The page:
The Journal of Heart and Lung Transplantation
International Society for Heart and Lung Transplantation.
Current controversy| Volume 24, ISSUE 5, P511-516, May 2005

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“Stealth Immune Tolerance” in Stem Cell Transplantation: Potential for “Universal Donors” in Myocardial Regenerative Therapy

  • Ray C.J. Chiu
    Reprint requests: Ray C. J. Chiu, MD, Division of Cardiothoracic Surgery, Department of Surgery, Montreal General Hospital-McGill University Health Centre, Suite C9-169, 1650 Cedar Avenue, Montreal, Quebec H3G 1A4, Canada. Telephone: 514-934-1934 (ext. 42839). Fax: 514-934-8289.
    Division of Cardiothoracic Surgery, Department of Surgery, McGill University, Montreal, Quebec, Canada.
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      In the emerging field of stem cell transplantation for regenerative cell therapy, it is generally taken for granted that such donor stem cells will behave like any other differentiated cells immunologically when transplanted into histocompatibility-mismatched recipients.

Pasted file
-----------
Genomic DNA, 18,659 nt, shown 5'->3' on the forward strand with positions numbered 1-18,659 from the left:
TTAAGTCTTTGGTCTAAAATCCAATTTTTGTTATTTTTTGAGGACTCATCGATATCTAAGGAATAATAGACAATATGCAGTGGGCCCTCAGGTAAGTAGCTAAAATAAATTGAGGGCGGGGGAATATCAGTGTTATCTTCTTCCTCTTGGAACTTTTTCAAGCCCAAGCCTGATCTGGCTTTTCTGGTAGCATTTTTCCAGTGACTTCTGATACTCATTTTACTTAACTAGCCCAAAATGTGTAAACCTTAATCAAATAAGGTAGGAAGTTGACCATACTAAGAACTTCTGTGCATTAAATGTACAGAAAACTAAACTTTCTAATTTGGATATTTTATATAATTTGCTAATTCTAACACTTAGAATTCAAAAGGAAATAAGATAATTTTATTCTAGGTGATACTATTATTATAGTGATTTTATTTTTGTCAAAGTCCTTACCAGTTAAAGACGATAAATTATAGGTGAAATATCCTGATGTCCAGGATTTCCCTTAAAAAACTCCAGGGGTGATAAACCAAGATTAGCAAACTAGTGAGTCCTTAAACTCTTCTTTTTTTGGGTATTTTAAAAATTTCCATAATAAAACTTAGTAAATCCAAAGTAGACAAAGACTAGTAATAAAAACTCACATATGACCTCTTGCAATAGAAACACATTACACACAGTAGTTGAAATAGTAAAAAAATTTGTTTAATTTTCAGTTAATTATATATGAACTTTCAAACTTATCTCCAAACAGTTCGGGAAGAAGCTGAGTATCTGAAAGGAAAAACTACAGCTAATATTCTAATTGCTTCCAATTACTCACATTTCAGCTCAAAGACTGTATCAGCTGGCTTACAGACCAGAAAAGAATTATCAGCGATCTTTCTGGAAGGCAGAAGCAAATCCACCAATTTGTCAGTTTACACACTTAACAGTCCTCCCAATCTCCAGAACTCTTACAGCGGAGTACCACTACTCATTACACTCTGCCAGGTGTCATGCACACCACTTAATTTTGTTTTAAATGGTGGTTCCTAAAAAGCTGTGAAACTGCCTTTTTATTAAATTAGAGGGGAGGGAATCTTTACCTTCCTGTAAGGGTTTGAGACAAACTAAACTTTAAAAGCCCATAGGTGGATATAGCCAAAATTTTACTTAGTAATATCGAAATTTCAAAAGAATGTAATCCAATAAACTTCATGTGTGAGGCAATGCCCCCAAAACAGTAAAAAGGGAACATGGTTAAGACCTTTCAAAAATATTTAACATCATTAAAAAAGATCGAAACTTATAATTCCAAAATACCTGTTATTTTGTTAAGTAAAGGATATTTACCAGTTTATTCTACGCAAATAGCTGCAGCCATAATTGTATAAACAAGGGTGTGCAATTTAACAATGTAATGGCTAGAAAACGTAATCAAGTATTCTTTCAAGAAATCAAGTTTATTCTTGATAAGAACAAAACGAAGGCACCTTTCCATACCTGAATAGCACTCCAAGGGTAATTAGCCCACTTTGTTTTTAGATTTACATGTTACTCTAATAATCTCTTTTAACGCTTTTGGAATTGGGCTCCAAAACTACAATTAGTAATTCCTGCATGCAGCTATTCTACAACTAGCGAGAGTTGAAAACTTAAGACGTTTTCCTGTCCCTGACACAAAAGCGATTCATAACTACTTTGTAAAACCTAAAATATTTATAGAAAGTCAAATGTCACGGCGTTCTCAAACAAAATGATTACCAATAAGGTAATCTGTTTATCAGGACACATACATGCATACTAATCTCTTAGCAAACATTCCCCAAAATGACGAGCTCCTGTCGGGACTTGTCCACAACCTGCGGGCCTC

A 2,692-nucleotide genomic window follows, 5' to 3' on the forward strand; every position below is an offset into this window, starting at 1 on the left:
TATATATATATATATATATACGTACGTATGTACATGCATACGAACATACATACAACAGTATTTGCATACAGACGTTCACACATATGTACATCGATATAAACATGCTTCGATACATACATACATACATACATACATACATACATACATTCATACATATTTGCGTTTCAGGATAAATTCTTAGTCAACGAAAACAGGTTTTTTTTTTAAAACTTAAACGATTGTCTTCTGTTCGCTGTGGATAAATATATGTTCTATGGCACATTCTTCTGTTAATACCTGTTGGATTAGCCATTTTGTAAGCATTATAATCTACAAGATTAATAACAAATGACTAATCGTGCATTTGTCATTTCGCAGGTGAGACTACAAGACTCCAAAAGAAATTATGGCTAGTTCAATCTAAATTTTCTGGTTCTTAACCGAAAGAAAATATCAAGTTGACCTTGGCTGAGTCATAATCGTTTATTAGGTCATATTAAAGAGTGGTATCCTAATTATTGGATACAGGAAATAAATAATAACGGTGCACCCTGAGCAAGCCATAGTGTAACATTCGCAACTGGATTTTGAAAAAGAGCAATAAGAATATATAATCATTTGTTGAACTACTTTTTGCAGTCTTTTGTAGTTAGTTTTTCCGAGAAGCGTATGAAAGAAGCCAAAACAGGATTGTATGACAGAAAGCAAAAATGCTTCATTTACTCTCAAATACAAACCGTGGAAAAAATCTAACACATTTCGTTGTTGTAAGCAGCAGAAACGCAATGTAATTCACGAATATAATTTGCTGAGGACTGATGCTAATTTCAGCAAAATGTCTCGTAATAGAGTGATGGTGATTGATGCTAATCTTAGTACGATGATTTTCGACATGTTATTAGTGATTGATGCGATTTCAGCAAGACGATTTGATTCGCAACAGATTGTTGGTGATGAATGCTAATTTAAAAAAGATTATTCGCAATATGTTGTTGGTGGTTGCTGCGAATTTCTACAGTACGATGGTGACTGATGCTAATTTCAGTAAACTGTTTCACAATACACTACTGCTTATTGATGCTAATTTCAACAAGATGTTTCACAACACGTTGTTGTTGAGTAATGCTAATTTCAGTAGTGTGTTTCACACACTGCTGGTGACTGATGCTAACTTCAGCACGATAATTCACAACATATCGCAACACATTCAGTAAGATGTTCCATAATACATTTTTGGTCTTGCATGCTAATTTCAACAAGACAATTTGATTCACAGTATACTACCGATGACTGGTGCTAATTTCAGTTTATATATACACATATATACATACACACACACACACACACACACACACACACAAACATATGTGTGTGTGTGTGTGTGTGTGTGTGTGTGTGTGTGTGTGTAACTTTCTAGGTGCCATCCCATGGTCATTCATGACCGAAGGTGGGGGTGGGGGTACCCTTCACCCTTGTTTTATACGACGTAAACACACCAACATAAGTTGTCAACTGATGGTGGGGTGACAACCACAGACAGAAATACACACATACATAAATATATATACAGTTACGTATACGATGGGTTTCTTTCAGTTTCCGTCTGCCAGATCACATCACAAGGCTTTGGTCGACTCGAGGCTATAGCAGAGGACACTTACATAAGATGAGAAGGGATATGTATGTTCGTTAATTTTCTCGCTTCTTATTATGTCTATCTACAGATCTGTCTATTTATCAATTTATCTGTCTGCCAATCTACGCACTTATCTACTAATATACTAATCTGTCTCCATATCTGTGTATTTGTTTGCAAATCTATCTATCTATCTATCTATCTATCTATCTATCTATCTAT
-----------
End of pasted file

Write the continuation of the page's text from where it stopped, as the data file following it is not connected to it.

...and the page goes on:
• Burnet F.M.
      Thus, the current preferred approach of using autologous stem or progenitor cells for myocardial regeneration, both experimentally and clinically, aims to avoid immune rejection of donor cells, which can be expected after allogeneic or xenogeneic transplantation. The primary rationale in favoring research on “therapeutic cloning” is to avoid immune rejection after the transplantation of cells derived from embryonic stem cells. Thus, in any experimental studies involving transplantation of such cells across histocompatibility barriers, the investigators automatically assume that either immunosuppression will be required or the use of immunodeficient recipients (such as SCID or nude mouse) will be mandatory.
      • Toma C.
      • Pittenger M.F.
      • Cahill K.S.
      • Byrne B.J.
      • Kessler P.D.
      Human mesenchymal stem cells differentiate to a cardiomyocyte phenotype in the adult murine heart.
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